When my glance first fell upon her, she was standing by the side of a small table, with her face turned toward her cousin, and her two hands resting, the one upon her breast, the other on the table, in an attitude of antagonism. But before the sudden pang which shot through me at the sight of her beauty had subsided, her head had turned, her gaze had encountered mine; all the horror of the situation had burst upon her, and, instead of a haughty woman, drawn up to receive and trample upon the insinuations of another, I beheld, alas! a trembling, panting human creature, conscious that a sword hung above her head, and without a word to say why it should not fall and slay her.
It was a pitiable change; a heart-rending revelation! I turned from it as from a confession. But just then, her cousin, who had apparently regained her self-possession at the first betrayal of emotion on the part of the other, stepped forward and, holding out her hand, inquired:
"Is not this Mr. Raymond? How kind of you, sir. And you?" turning to Mr. Gryce; "you have come to tell us we are wanted below, is it not so?"
It was the voice I had heard through the door, but modulated to a sweet, winning, almost caressing tone.
Glancing hastily at Mr. Gryce, I looked to see how he was affected by it. Evidently much, for the bow with which he greeted her words was lower than ordinary, and the smile with which he met her earnest look both deprecatory and reassuring. His glance did not embrace her cousin, though her eyes were fixed upon his face with an inquiry in their depths more agonizing than the utterance of any cry would have been. Knowing Mr. Gryce as I did, I felt that nothing could promise worse, or be more significant, than this transparent disregard of one who seemed to fill the room with her terror. And, struck with pity, I forgot that Mary Leavenworth had spoken, forgot her very presence in fact, and, turning hastily away, took one step toward her cousin, when Mr. Gryce's hand falling on my arm stopped me.
"Miss Leavenworth speaks," said he.
Recalled to myself, I turned my back upon what had so interested me even while it repelled, and forcing myself to make some sort of reply to the fair creature before me, offered my arm and led her toward the door.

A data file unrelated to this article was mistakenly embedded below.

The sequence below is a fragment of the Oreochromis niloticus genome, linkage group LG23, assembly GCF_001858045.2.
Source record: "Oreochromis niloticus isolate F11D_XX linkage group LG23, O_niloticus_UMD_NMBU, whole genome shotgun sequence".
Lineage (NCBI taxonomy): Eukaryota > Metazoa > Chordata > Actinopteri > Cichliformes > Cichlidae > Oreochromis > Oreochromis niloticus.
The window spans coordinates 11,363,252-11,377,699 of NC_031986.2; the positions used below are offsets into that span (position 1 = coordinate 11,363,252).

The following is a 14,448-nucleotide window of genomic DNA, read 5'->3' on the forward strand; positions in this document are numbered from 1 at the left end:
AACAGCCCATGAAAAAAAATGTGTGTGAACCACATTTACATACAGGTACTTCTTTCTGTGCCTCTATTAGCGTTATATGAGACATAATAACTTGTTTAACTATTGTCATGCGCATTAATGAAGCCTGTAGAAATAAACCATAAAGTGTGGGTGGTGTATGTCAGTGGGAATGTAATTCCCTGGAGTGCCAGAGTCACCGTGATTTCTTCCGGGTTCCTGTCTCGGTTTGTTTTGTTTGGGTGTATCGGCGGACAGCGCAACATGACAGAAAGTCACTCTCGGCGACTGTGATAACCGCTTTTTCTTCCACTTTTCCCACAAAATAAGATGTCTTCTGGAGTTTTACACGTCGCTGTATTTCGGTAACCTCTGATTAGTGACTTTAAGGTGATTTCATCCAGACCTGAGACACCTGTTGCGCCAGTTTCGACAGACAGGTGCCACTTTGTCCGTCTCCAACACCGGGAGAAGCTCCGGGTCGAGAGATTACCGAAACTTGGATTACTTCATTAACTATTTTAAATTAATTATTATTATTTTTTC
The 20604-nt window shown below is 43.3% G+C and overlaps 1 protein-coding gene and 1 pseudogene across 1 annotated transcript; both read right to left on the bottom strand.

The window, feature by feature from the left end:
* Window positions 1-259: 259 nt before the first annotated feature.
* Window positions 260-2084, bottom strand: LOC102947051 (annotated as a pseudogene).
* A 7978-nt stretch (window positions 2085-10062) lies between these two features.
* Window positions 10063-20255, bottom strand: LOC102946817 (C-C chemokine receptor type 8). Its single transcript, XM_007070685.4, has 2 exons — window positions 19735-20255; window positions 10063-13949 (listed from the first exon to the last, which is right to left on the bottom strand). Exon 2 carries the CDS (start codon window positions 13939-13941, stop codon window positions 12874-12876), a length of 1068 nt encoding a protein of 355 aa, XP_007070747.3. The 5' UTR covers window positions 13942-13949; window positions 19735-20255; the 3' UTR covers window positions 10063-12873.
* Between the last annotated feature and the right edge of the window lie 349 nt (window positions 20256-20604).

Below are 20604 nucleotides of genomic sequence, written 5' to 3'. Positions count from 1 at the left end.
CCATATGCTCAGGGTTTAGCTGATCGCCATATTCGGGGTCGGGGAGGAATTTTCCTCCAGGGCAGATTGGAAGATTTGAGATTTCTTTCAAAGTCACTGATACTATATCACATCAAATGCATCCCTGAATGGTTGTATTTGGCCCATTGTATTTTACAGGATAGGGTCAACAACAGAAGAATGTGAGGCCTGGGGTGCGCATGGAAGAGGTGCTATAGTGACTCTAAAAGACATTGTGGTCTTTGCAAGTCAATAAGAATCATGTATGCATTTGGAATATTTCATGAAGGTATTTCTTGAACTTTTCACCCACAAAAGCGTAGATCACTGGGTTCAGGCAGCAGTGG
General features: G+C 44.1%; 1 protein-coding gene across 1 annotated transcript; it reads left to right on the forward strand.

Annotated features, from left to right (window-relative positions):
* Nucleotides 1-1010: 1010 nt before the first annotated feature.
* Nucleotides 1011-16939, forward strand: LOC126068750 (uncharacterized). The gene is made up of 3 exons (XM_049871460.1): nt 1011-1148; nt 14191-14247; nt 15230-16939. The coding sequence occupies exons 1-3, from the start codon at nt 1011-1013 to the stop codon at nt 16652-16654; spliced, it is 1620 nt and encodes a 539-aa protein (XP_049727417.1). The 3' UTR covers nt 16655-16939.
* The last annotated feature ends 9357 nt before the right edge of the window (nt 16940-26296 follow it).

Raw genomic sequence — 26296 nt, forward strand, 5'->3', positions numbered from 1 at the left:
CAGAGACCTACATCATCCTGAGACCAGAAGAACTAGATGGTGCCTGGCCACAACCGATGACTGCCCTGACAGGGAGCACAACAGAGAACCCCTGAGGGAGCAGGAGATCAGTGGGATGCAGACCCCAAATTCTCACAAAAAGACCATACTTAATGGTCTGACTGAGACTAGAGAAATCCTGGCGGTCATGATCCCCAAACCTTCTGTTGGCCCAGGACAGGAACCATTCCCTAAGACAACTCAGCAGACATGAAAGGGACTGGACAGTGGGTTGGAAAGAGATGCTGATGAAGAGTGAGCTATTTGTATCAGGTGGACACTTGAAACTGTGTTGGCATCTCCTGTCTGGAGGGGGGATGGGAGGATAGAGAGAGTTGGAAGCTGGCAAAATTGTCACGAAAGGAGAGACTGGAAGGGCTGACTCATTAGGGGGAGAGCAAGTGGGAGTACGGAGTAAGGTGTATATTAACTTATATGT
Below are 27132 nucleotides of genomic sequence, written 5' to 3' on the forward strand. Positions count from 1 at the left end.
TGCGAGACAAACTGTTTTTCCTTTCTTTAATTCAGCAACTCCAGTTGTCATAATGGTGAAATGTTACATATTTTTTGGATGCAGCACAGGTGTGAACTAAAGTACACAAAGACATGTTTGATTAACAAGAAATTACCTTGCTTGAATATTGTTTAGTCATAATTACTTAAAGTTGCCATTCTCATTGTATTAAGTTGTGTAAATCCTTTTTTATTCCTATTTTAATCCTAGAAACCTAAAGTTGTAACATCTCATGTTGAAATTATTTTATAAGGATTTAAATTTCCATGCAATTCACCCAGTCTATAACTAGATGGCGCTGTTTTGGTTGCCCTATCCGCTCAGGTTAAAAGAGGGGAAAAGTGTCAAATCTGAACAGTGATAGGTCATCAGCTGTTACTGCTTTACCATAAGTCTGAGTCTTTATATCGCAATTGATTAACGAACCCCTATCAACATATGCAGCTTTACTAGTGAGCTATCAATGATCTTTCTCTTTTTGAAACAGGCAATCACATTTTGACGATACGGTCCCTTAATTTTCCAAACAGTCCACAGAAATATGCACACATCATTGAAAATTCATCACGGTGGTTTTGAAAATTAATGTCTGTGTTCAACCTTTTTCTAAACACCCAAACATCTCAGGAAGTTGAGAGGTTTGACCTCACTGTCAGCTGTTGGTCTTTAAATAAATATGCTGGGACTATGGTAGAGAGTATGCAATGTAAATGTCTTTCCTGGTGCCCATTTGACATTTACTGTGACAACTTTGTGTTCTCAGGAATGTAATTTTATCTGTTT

Immediately the pale, proud countenance of Mary Leavenworth softened almost to the point of smiling;--and here let me say, there never was a woman who could smile and not smile like Mary Leavenworth. Looking in my face, with a frank and sweet appeal in her eyes, she murmured:
"You are very good. I do feel the need of support; the occasion is so horrible, and my cousin there,"--here a little gleam of alarm nickered into her eyes--"is so very strange to-day."
"Humph!" thought I to myself; "where is the grand indignant pythoness, with the unspeakable wrath and menace in her countenance, whom I saw when I first entered the room?" Could it be that she was trying to beguile us from our conjectures, by making light of her former expressions? Or was it possible she deceived herself so far as to believe us unimpressed by the weighty accusation overheard by us at a moment so critical?
But Eleanore Leavenworth, leaning on the arm of the detective, soon absorbed all my attention. She had regained by this time her self-possession, also, but not so entirely as her cousin. Her step faltered as she endeavored to walk, and the hand which rested on his arm trembled like a leaf. "Would to God I had never entered this house," said I to myself. And yet, before the exclamation was half uttered, I became conscious of a secret rebellion against the thought; an emotion, shall I say, of thankfulness that it had been myself rather than another who had been allowed to break in upon their privacy, overhear that significant remark, and, shall I acknowledge it, follow Mr. Gryce and the trembling, swaying figure of Eleanore Leavenworth down-stairs. Not that I felt the least relenting in my soul towards guilt. Crime had never looked so black; revenge, selfishness, hatred, cupidity, never seemed more loathsome; and yet--but why enter into the consideration of my feelings at that time. They cannot be of interest; besides, who can fathom the depths of his own soul, or untangle for others the secret cords of revulsion and attraction which are, and ever have been, a mystery and wonder to himself? Enough that, supporting upon my arm the half-fainting form of one woman, but with my attention, and interest devoted to another, I descended the stairs of the Leavenworth mansion, and re-entered the dreaded presence of those inquisitors of the law who had been so impatiently awaiting us.
As I once more crossed that threshold, and faced the eager countenances of those I had left so short a time before, I felt as if ages had elapsed in the interval; so much can be experienced by the human soul in the short space of a few over-weighted moments.